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Through the eyes of a volunteer

Eliott Sheppard gives us his account of the festival as a volunteer at Strike A Light, March 2015…

By Eliott Sheppard, Volunteer at Strike A Light Festival March 2015

At 10am on 21st March and opening its doors in King's Walk Centre was AFFIX, a new piece of research and development brought to Gloucester as a part of Strike

A Light, a theatre festival that is held in Gloucester twice a year which brings local and further wide talent to the city. The night before had Spitz and Co. return to the city with their brand new show, Glorilla after their incredible Gloriator last year.

Within minutes of opening its doors, AFFIX was packed with children and their parents all having fun. Produced by Sabrina Shirazi, the premise is simple; what could you create from 300 shapes, 30 vests, and 3 surfaces?
As a result from the days events, hundreds of inventions turns out to be the answer. From motorbikes to transformers, the possibilities were endless, and with help from velcro vests and strips, which could be placed anywhere from the hands, arms or legs. Anything from original to whacky was produced and as the day progressed and volunteers attracted the general audience throughout the centre with their own inventions, the shop never became quiet, as the children's imaginations ran wild. What was fascinating about this venture was that the parents of the children were so happy to get involved as well and it really felt like it gave the residents of Gloucester a moment to relax and have fun on a busy Saturday afternoon in the city.

Taking the Gloucester Guildhall stage by storm in the evening was Michael 'Mikey J' Asante and Kenrick 'H2O' Sandy, otherwise known as Blue Boy Entertainment, from London, with their incredible show, Touch which involved funny dance sketches and routines, but also brought together local youth dancers, who rehearsed with the boys only on two weekends previously, to the stage to show the talent. This once again felt like the community really pulled together just to show what the city had to offer, but also gave young aspiring dancers to have the opportunity perform onstage alongside world-class performers.

On Sunday 22nd March, I got the chance to see two inspiring and thought provoking shows, as well as to participate in a theatre-writing workshop.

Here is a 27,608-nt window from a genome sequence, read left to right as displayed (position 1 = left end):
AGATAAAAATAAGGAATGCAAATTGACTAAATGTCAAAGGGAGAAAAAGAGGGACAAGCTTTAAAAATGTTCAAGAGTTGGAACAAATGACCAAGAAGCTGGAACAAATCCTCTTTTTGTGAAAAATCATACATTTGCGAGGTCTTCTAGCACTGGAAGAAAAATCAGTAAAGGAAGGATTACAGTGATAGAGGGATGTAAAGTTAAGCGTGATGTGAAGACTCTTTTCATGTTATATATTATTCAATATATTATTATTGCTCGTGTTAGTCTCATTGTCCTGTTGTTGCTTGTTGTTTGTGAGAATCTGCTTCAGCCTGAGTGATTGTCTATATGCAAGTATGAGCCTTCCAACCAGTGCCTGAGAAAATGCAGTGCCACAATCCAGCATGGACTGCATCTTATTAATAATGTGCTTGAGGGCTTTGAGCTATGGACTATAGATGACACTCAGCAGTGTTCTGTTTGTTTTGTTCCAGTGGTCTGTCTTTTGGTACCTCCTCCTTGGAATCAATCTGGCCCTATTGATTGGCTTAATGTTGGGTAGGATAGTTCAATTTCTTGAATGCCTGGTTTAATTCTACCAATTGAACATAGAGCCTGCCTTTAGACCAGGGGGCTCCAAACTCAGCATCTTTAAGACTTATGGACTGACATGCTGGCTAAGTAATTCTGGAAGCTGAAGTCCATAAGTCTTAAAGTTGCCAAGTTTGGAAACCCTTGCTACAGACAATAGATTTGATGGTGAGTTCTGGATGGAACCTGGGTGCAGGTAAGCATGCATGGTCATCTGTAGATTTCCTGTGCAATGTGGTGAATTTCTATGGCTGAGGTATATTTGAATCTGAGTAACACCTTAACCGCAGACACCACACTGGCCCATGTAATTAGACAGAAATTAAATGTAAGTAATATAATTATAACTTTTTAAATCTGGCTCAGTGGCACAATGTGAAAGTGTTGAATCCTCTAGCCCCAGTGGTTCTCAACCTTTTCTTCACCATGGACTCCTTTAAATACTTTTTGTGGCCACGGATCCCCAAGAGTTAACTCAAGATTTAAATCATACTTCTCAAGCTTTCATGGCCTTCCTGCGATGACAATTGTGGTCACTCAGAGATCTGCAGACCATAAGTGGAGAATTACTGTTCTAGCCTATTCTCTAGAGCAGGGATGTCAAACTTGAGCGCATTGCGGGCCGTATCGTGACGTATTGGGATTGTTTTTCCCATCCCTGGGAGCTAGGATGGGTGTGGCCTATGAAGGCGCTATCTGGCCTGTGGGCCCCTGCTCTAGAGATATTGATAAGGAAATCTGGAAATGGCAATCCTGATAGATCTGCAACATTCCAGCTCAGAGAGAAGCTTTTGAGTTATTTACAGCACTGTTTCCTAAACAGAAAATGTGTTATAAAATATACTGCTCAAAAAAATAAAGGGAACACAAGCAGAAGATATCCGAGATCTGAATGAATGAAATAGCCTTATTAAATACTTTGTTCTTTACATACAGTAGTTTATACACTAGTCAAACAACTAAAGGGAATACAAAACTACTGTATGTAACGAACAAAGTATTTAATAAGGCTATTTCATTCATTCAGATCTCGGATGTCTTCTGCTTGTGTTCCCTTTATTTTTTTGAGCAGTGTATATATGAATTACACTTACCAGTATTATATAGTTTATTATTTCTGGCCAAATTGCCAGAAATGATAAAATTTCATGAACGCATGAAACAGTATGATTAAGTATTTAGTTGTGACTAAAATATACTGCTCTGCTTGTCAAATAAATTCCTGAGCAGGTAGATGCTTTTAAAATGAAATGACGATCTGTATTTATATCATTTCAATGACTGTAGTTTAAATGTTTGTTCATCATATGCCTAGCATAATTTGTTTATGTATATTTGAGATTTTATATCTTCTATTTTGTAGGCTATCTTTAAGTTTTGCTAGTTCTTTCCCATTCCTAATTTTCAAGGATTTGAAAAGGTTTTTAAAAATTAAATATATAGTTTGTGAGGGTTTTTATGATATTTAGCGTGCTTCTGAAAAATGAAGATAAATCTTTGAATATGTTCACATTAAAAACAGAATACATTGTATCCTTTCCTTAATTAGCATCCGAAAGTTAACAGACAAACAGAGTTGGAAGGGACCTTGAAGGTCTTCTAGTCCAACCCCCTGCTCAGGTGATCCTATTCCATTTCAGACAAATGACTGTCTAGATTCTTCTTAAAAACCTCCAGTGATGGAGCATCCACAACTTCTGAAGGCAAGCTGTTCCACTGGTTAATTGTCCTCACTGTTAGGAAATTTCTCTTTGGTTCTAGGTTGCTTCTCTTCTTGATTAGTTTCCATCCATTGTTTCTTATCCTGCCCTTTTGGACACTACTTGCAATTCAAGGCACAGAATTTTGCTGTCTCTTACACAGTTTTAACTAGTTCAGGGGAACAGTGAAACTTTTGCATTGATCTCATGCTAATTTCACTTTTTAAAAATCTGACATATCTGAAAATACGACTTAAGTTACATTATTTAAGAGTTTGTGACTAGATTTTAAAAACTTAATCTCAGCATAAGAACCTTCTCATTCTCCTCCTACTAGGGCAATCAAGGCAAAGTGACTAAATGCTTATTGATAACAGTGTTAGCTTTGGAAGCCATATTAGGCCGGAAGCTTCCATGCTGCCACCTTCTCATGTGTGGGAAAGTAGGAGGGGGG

The first show was State of Grace, by Reckless Kettle, which had an emotional story of the effects of dementia and centered round a daughter caring for her father, which was beautifully portrayed by a life size puppet. Though there were some really intriguing and serious issues, there was also a mix of heart warming moments which made the audience both smile and laugh, as we watched this endearing performance as the story unfolded in front of us.

The second show of the evening was the compelling one woman show, I Am Joan by Viv Gordon. Looking back at various Joan's, such as Jet, Collins, Arc and Rivers, the message behind the piece was about recovery from trauma in her life, using all of these Joans as an example of how strong these women were in their lives. It was a work in progress and the direction of the narrative and the immediate hook at the beginning was sustained the whole way through. You could see so much meaning between everything that was being displayed on stage and you could really find parts that could relate to your own lives.

23rd March - the final night - and Bucket Club drew the festival to a close with their innovative show Lorraine and Alan, based on the selkie myth. Updated to a current situation and format, this show felt fresh and engaging to young audiences and would be really useful to take into schools and further education. Full of laughs and electro-technology, the narrative was clean and clever and never had a down-beat moment. A truly inspiring show to end of a fantastic festival, bringing the whole of Gloucester together.